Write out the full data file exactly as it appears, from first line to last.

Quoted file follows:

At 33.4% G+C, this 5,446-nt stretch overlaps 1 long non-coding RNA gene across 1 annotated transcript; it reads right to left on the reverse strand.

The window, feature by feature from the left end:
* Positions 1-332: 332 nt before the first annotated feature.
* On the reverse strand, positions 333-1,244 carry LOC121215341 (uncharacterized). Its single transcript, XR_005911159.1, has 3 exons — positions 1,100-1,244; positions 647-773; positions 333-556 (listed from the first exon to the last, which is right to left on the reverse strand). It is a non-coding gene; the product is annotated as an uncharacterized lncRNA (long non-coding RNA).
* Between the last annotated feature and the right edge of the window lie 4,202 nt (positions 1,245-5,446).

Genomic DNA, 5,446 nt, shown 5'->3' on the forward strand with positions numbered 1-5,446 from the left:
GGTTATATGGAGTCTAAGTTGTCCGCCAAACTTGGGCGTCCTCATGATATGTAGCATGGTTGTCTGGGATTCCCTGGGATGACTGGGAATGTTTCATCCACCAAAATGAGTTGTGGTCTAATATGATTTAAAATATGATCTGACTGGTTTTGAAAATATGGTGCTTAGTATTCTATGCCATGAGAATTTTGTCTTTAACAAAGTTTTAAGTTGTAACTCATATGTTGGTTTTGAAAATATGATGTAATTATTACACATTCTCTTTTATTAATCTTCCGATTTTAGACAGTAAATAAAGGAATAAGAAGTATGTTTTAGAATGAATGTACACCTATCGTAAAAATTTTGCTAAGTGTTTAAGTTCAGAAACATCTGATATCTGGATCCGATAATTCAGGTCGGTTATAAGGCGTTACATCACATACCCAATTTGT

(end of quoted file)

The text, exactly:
At 33.4% G+C, this 5,446-nt stretch overlaps 1 long non-coding RNA gene across 1 annotated transcript; it reads right to left on the reverse strand.

The window, feature by feature from the left end:
* Positions 1-332: 332 nt before the first annotated feature.
* On the reverse strand, positions 333-1,244 carry LOC121215341 (uncharacterized). Its single transcript, XR_005911159.1, has 3 exons — positions 1,100-1,244; positions 647-773; positions 333-556 (listed from the first exon to the last, which is right to left on the reverse strand). It is a non-coding gene; the product is annotated as an uncharacterized lncRNA (long non-coding RNA).
* Between the last annotated feature and the right edge of the window lie 4,202 nt (positions 1,245-5,446).

Genomic DNA, 5,446 nt, shown 5'->3' on the forward strand with positions numbered 1-5,446 from the left:
GGTTATATGGAGTCTAAGTTGTCCGCCAAACTTGGGCGTCCTCATGATATGTAGCATGGTTGTCTGGGATTCCCTGGGATGACTGGGAATGTTTCATCCACCAAAATGAGTTGTGGTCTAATATGATTTAAAATATGATCTGACTGGTTTTGAAAATATGGTGCTTAGTATTCTATGCCATGAGAATTTTGTCTTTAACAAAGTTTTAAGTTGTAACTCATATGTTGGTTTTGAAAATATGATGTAATTATTACACATTCTCTTTTATTAATCTTCCGATTTTAGACAGTAAATAAAGGAATAAGAAGTATGTTTTAGAATGAATGTACACCTATCGTAAAAATTTTGCTAAGTGTTTAAGTTCAGAAACATCTGATATCTGGATCCGATAATTCAGGTCGGTTATAAGGCGTTACATCACATACCCAATTTGT